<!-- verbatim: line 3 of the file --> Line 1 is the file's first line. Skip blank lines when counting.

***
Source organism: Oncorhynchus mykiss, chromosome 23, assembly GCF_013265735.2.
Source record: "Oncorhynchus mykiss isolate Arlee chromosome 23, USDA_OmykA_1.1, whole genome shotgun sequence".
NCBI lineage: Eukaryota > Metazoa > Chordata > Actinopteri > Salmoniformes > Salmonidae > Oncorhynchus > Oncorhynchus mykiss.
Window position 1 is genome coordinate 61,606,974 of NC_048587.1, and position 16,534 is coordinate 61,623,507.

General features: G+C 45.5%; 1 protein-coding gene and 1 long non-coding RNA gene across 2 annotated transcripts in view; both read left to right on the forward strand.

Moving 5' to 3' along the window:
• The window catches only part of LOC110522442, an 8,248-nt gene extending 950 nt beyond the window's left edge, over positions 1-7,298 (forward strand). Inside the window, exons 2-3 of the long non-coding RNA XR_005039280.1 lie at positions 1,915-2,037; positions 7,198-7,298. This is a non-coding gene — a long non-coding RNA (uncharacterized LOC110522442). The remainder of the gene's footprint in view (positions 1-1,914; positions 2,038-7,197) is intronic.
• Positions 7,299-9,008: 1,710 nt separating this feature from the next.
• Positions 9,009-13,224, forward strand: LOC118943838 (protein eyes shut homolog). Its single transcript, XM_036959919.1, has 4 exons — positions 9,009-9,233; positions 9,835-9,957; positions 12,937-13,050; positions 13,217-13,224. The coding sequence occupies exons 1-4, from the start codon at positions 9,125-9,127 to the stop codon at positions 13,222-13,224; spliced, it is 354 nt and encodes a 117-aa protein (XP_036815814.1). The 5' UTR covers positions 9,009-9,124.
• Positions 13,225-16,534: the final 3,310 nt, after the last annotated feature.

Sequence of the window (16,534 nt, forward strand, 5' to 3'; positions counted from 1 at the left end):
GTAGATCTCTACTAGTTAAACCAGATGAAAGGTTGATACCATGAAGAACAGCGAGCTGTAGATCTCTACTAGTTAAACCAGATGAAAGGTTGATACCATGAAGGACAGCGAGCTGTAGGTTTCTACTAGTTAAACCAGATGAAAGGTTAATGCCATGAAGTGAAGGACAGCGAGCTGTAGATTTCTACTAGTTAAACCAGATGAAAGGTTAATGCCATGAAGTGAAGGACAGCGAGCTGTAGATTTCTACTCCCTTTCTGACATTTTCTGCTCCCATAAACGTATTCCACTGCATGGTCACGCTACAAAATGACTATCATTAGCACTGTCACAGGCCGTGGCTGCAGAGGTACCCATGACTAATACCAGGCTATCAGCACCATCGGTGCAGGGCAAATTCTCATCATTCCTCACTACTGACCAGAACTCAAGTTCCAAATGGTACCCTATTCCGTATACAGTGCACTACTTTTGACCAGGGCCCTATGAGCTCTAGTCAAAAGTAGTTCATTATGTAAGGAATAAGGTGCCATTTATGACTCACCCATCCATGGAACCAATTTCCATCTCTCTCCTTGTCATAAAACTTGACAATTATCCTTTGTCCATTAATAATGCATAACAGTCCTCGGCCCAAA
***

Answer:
NCBI lineage: Eukaryota > Metazoa > Chordata > Actinopteri > Salmoniformes > Salmonidae > Oncorhynchus > Oncorhynchus mykiss.